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MRI contrast reaction leads to one agent per patient policy


Total number of adverse reactions remains lowAn adverse reaction to MRI contrast agent ProHance has prompteda change in the University of Nebraska Medical Center's policyon MRI contrast administration. Candidates for repeat contrast-enhancedMRI

Total number of adverse reactions remains low

An adverse reaction to MRI contrast agent ProHance has prompteda change in the University of Nebraska Medical Center's policyon MRI contrast administration. Candidates for repeat contrast-enhancedMRI studies at the university now receive only gadolinium chelatessimilar in structure to the agent injected in the initial examination.

The policy change was instituted following an anaphylactoidreaction to Squibb Diagnostics' ProHance (gadoteridol) in a patientwho had previously received Berlex's Magnevist (gadopentate dimeglumine)with no adverse reaction.

"If we have a patient who has had Magnevist, we won'tinject ProHance," said Dr. Robert J. Witte, an assistantprofessor of neuroradiology and nuclear medicine at the university."We will inject that person again with Magnevist."

Similarly, patients who have previously received ProHance withoutincident will be injected with it again on subsequent examinations,Witte said.

Though more data will be needed to adequately explain the phenomenon,Witte hypothesized that structural differences between the twoagents stimulated an immunogenic reaction. Antibodies formed followinginjection of Magnevist, which is linear, may have reacted negativelyto subsequent injection of ProHance, which is macrocyclic.

"There have not been enough of these reactions to reallyget a handle on what's going on, but it certainly raises the possibilityof sensitization," said Witte, who described the incidentin the March issue of the American Journal of Neuroradiology.

The third commercially available MRI contrast agent, Omniscan(gadodiamide), raises more questions regarding compatibility withother agents. Because Omniscan and Magnevist are both linear instructure, Witte hypothesized that administration of one wouldnot preclude subsequent injection of the other. Similarly, hesaid he would hesitate to use Omniscan in patients previouslygiven ProHance.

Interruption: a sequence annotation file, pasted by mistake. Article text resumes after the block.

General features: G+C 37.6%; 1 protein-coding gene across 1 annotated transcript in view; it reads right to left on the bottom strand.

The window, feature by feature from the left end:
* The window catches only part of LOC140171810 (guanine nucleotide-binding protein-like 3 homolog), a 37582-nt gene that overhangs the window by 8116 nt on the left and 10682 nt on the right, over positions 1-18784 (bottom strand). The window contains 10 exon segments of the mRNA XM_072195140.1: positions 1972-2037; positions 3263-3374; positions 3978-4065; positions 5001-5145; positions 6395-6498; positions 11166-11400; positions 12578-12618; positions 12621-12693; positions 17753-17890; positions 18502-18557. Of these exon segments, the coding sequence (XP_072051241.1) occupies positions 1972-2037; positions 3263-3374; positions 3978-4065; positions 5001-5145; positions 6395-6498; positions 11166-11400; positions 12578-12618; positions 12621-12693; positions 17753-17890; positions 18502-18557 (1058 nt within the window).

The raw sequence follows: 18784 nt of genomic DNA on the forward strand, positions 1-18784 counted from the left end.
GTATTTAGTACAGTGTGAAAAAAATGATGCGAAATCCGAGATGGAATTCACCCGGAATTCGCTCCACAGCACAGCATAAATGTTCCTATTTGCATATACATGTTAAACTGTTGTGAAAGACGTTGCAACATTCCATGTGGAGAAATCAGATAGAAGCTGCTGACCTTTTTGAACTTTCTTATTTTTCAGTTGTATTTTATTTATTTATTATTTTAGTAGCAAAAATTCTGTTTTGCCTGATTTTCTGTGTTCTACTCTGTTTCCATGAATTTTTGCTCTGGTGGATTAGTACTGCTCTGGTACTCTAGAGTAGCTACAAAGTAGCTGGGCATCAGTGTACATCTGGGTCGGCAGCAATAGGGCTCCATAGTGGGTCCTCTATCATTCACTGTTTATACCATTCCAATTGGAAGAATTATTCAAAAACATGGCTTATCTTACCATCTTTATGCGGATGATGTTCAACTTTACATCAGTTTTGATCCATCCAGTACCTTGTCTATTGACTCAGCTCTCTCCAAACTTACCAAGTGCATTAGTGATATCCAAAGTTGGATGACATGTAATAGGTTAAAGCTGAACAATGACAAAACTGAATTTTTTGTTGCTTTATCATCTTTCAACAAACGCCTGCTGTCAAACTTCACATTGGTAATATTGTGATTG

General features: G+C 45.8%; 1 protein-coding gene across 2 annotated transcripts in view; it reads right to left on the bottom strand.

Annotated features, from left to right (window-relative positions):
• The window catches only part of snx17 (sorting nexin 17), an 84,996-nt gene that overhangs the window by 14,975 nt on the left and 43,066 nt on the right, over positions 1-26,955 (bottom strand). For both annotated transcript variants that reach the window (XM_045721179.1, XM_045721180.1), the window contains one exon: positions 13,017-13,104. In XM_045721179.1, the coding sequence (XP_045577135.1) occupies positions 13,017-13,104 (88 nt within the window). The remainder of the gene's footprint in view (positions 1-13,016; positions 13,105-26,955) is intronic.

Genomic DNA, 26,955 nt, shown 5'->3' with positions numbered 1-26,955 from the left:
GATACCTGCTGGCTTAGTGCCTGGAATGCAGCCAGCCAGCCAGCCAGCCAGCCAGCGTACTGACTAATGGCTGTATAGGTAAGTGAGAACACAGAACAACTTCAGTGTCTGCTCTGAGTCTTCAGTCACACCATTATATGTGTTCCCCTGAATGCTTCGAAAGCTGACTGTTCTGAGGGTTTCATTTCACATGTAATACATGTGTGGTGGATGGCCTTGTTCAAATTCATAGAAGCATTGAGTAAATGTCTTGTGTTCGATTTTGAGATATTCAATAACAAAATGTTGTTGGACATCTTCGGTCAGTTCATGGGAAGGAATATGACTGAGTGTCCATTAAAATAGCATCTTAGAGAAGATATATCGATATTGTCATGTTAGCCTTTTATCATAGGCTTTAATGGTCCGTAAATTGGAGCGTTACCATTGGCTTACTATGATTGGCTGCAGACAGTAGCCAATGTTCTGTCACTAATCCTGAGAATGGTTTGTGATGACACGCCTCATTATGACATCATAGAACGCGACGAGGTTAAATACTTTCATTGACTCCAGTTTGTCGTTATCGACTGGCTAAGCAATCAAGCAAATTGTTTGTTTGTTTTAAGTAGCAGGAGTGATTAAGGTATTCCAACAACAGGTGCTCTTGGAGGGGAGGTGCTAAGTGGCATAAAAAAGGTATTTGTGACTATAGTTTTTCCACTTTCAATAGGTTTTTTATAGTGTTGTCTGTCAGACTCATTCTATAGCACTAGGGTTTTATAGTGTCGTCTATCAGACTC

Further investigation to explain the event is under way atSquibb Diagnostics. Data from unrelated in-house research, however,suggest that the University of Nebraska experience may be an isolatedcase.

Squibb researchers tested the benefits of triple-dose ProHancein about 1000 patients whose MRI findings were equivocal followinga single dose of Magnevist, said Dr. Adeoye Olukotun, Squibb'svice president of medical affairs.

Though the sequence of contrast agent administrations was similarto that in the University of Nebraska case, Olukotun said no seriousreactions were noted in the triple-dose study, which has not yetbeen published.

"That a patient would react to one agent and not anotherin the same class is most unlikely," Olukotun said.

There were questions raised about the safety of ProHance followingthe product's late 1992 entry into what had been a single-agentmarket (SCAN 4/21/93). Several serious cases of adverse reactionsto ProHance were reported shortly after its launch. The numberof reported adverse reactions following ProHance injection hasdropped off in the last year, however.

About 600 adverse reactions have been reported to Squibb outof several hundred thousand doses administered, according to Dr.Mark J. Carvlin, Squibb's senior market manager for magnetic resonanceproducts. This figure compares favorably with a 3% incidence ratefound in postmarketing clinical trials, Carvlin said.

"All of the gadolinium agents have really demonstratedan enviable record of safety compared with other types of agents,"Carvlin said.

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